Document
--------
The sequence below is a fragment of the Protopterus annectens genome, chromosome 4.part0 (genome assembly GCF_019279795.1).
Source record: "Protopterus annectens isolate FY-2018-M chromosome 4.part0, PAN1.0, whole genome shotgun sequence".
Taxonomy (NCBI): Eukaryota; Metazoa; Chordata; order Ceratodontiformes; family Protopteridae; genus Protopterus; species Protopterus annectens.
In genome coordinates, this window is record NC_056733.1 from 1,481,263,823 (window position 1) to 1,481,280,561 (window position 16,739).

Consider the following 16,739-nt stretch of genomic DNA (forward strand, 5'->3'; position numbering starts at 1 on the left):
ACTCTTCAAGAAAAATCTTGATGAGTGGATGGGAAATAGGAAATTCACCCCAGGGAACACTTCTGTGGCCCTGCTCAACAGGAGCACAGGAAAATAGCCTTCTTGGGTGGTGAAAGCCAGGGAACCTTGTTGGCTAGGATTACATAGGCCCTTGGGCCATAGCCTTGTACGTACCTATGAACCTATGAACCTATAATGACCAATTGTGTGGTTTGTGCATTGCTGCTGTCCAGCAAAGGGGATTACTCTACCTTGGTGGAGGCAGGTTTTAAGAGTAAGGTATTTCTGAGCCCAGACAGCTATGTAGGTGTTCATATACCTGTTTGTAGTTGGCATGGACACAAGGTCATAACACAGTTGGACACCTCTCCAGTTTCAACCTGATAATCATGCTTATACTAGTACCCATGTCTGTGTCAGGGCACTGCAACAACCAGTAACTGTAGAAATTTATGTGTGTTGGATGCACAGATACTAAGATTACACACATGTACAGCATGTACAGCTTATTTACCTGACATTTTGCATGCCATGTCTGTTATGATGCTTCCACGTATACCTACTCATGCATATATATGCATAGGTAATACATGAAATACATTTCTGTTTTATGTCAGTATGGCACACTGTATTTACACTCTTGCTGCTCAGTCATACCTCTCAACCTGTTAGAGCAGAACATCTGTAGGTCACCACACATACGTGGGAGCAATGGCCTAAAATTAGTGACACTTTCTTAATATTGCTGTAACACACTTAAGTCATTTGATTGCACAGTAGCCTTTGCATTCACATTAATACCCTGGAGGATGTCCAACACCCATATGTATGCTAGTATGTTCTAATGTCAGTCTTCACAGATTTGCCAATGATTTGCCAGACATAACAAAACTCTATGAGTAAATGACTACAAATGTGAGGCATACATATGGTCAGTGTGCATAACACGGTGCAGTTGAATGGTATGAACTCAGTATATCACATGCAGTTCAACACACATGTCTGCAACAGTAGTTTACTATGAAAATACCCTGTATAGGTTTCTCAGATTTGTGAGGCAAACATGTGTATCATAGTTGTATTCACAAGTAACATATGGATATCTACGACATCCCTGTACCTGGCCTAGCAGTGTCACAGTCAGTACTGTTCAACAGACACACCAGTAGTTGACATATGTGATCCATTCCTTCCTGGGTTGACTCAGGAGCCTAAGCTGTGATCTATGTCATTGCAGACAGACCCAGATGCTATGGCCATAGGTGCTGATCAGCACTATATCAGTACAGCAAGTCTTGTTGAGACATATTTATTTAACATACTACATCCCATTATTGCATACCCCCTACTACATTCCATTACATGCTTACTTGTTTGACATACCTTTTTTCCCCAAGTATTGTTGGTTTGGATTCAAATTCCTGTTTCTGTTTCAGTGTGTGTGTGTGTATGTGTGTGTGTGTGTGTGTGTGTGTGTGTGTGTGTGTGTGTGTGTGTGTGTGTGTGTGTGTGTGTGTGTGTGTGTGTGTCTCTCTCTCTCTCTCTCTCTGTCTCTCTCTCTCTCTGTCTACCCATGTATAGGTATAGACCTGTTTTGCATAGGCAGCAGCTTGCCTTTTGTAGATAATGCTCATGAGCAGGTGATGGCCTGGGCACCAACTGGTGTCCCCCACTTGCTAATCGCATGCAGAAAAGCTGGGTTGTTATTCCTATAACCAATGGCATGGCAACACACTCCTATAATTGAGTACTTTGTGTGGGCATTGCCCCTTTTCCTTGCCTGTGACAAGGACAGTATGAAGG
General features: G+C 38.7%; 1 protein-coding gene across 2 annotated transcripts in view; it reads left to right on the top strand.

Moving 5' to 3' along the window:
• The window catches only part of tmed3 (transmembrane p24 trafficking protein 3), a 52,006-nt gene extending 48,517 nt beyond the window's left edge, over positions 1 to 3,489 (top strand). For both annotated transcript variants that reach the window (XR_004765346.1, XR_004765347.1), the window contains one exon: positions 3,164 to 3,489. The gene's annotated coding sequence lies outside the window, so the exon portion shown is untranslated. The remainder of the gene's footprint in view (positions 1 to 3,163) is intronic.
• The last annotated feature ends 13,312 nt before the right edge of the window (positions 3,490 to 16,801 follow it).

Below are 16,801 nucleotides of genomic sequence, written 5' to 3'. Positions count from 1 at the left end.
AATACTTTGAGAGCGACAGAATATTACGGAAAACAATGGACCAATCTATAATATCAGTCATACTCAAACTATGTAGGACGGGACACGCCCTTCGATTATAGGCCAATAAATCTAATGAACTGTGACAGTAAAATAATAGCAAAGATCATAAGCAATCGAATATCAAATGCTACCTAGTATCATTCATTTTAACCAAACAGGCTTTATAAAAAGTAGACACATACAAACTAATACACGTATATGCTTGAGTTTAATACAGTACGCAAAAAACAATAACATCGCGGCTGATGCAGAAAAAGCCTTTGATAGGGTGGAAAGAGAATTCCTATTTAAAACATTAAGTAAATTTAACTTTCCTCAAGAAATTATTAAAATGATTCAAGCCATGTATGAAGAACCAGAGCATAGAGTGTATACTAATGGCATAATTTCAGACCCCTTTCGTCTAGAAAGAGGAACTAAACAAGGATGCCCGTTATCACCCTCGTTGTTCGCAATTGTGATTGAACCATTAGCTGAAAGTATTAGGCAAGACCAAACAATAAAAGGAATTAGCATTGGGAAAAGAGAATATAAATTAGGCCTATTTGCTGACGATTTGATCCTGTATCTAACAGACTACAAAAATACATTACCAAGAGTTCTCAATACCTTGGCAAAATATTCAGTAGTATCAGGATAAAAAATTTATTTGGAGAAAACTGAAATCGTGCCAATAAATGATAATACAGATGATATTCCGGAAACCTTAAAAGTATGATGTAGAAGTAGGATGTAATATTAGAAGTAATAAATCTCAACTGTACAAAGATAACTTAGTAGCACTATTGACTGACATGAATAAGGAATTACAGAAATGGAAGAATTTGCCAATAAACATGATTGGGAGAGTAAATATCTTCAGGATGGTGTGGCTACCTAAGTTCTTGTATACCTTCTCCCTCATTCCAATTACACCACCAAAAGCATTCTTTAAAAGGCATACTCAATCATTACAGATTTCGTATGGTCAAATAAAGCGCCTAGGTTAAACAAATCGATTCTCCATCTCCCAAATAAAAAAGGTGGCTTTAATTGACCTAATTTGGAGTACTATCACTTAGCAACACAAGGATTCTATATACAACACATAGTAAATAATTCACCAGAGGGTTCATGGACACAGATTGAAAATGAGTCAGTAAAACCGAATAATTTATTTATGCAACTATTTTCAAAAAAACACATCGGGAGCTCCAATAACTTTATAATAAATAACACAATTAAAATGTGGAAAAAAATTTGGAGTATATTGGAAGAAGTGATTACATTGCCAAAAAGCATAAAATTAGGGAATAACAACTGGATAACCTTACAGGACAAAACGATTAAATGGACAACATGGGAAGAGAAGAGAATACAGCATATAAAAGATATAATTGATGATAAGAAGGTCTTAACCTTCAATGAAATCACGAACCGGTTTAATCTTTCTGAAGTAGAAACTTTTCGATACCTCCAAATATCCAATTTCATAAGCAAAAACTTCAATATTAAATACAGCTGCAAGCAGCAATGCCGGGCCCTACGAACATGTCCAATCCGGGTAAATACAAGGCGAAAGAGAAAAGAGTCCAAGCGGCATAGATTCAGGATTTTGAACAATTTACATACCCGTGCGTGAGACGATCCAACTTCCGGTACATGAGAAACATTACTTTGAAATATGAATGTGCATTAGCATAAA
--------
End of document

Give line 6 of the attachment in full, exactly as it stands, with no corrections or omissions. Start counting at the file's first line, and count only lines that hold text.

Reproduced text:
ACTCTTCAAGAAAAATCTTGATGAGTGGATGGGAAATAGGAAATTCACCCCAGGGAACACTTCTGTGGCCCTGCTCAACAGGAGCACAGGAAAATAGCCTTCTTGGGTGGTGAAAGCCAGGGAACCTTGTTGGCTAGGATTACATAGGCCCTTGGGCCATAGCCTTGTACGTACCTATGAACCTATGAACCTATAATGACCAATTGTGTGGTTTGTGCATTGCTGCTGTCCAGCAAAGGGGATTACTCTACCTTGGTGGAGGCAGGTTTTAAGAGTAAGGTATTTCTGAGCCCAGACAGCTATGTAGGTGTTCATATACCTGTTTGTAGTTGGCATGGACACAAGGTCATAACACAGTTGGACACCTCTCCAGTTTCAACCTGATAATCATGCTTATACTAGTACCCATGTCTGTGTCAGGGCACTGCAACAACCAGTAACTGTAGAAATTTATGTGTGTTGGATGCACAGATACTAAGATTACACACATGTACAGCATGTACAGCTTATTTACCTGACATTTTGCATGCCATGTCTGTTATGATGCTTCCACGTATACCTACTCATGCATATATATGCATAGGTAATACATGAAATACATTTCTGTTTTATGTCAGTATGGCACACTGTATTTACACTCTTGCTGCTCAGTCATACCTCTCAACCTGTTAGAGCAGAACATCTGTAGGTCACCACACATACGTGGGAGCAATGGCCTAAAATTAGTGACACTTTCTTAATATTGCTGTAACACACTTAAGTCATTTGATTGCACAGTAGCCTTTGCATTCACATTAATACCCTGGAGGATGTCCAACACCCATATGTATGCTAGTATGTTCTAATGTCAGTCTTCACAGATTTGCCAATGATTTGCCAGACATAACAAAACTCTATGAGTAAATGACTACAAATGTGAGGCATACATATGGTCAGTGTGCATAACACGGTGCAGTTGAATGGTATGAACTCAGTATATCACATGCAGTTCAACACACATGTCTGCAACAGTAGTTTACTATGAAAATACCCTGTATAGGTTTCTCAGATTTGTGAGGCAAACATGTGTATCATAGTTGTATTCACAAGTAACATATGGATATCTACGACATCCCTGTACCTGGCCTAGCAGTGTCACAGTCAGTACTGTTCAACAGACACACCAGTAGTTGACATATGTGATCCATTCCTTCCTGGGTTGACTCAGGAGCCTAAGCTGTGATCTATGTCATTGCAGACAGACCCAGATGCTATGGCCATAGGTGCTGATCAGCACTATATCAGTACAGCAAGTCTTGTTGAGACATATTTATTTAACATACTACATCCCATTATTGCATACCCCCTACTACATTCCATTACATGCTTACTTGTTTGACATACCTTTTTTCCCCAAGTATTGTTGGTTTGGATTCAAATTCCTGTTTCTGTTTCAGTGTGTGTGTGTGTATGTGTGTGTGTGTGTGTGTGTGTGTGTGTGTGTGTGTGTGTGTGTGTGTGTGTGTGTGTGTGTGTGTGTGTGTGTGTGTCTCTCTCTCTCTCTCTCTCTGTCTCTCTCTCTCTCTGTCTACCCATGTATAGGTATAGACCTGTTTTGCATAGGCAGCAGCTTGCCTTTTGTAGATAATGCTCATGAGCAGGTGATGGCCTGGGCACCAACTGGTGTCCCCCACTTGCTAATCGCATGCAGAAAAGCTGGGTTGTTATTCCTATAACCAATGGCATGGCAACACACTCCTATAATTGAGTACTTTGTGTGGGCATTGCCCCTTTTCCTTGCCTGTGACAAGGACAGTATGAAGG